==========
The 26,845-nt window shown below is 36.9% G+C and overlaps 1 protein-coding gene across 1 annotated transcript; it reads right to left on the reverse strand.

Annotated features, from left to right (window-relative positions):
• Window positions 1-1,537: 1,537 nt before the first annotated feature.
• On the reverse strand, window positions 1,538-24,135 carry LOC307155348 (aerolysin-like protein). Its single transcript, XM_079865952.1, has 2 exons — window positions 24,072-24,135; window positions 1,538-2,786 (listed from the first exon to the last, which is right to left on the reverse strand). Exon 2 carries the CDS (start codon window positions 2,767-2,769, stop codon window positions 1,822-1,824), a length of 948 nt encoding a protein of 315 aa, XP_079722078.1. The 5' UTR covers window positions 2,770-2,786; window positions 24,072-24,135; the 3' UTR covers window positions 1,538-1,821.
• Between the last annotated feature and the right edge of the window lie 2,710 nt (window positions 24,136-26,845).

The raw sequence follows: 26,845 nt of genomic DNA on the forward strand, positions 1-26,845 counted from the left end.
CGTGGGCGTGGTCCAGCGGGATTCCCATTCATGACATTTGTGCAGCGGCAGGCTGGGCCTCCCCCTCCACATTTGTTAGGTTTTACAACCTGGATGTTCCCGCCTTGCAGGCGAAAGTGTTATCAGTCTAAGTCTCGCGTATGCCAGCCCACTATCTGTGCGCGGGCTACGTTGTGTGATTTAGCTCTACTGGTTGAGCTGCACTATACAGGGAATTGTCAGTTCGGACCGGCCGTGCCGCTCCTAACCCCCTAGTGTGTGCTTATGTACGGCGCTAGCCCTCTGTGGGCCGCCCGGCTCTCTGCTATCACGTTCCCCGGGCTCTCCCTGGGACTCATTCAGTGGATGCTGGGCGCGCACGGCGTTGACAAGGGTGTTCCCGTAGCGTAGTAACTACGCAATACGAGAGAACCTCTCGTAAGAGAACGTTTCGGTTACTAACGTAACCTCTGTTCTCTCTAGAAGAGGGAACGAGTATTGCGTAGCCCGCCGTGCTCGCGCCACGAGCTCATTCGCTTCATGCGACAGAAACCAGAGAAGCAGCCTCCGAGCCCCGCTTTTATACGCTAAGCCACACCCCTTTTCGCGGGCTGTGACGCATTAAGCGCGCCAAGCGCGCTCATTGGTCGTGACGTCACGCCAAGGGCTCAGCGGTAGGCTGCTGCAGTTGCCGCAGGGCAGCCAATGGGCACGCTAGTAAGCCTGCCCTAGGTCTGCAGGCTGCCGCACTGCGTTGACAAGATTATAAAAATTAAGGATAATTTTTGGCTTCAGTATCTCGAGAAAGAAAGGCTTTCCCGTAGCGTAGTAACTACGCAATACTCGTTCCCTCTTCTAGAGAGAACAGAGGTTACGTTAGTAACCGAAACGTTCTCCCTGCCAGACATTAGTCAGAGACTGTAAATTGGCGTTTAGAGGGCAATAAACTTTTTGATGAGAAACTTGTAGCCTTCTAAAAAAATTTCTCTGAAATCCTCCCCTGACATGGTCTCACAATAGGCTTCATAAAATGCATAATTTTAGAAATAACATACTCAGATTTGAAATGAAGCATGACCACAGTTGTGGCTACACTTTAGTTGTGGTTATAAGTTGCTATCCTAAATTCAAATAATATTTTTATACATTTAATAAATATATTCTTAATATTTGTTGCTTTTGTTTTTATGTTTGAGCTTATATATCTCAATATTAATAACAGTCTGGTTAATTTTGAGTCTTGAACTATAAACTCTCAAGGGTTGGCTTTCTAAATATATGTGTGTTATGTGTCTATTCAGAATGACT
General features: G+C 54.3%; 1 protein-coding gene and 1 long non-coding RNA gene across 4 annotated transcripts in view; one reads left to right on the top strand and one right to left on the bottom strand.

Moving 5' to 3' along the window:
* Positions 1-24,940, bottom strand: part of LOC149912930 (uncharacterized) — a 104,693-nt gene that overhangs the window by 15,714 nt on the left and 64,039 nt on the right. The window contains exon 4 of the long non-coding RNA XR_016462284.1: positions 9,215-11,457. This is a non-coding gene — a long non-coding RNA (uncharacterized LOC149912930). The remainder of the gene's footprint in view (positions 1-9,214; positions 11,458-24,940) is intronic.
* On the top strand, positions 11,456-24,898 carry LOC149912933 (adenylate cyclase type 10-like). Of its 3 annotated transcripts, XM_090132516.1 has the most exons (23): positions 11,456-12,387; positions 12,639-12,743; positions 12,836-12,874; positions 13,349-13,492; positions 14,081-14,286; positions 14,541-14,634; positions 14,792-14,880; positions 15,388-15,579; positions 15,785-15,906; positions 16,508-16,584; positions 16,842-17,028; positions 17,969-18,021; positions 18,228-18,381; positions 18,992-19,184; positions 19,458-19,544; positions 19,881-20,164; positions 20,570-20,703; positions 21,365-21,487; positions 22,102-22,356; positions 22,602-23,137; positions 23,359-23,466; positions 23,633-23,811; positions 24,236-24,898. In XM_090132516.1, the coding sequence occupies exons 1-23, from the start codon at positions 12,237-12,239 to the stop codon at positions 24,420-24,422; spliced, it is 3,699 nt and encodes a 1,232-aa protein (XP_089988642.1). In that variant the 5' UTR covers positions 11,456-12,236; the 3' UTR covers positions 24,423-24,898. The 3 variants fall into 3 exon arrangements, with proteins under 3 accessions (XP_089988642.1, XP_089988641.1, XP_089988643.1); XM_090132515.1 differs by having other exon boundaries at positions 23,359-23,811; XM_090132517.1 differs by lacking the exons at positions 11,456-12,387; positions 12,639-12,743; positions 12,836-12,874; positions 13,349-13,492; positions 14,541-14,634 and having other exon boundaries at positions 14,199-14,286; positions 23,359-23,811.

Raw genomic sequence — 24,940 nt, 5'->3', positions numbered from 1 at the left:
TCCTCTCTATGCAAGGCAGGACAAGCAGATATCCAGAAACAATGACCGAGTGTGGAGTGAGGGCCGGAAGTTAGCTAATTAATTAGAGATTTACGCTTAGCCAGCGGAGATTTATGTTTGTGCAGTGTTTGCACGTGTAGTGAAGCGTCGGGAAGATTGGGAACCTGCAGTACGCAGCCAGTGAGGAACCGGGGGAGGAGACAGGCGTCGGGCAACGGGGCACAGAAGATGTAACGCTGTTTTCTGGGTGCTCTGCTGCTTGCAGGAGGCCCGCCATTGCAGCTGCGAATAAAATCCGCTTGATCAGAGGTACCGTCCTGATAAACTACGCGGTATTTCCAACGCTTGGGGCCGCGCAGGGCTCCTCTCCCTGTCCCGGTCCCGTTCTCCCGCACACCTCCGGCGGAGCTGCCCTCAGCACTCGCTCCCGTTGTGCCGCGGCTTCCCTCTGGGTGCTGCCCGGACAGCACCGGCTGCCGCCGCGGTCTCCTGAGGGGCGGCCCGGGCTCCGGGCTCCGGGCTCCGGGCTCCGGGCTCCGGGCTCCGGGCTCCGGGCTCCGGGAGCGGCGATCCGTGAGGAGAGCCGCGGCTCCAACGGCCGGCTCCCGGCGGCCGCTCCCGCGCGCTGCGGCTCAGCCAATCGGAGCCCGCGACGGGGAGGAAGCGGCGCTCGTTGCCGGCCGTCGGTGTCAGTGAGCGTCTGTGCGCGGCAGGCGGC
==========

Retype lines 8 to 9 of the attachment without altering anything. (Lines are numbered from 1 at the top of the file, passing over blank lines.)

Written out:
General features: G+C 54.3%; 1 protein-coding gene and 1 long non-coding RNA gene across 4 annotated transcripts in view; one reads left to right on the top strand and one right to left on the bottom strand.

Moving 5' to 3' along the window: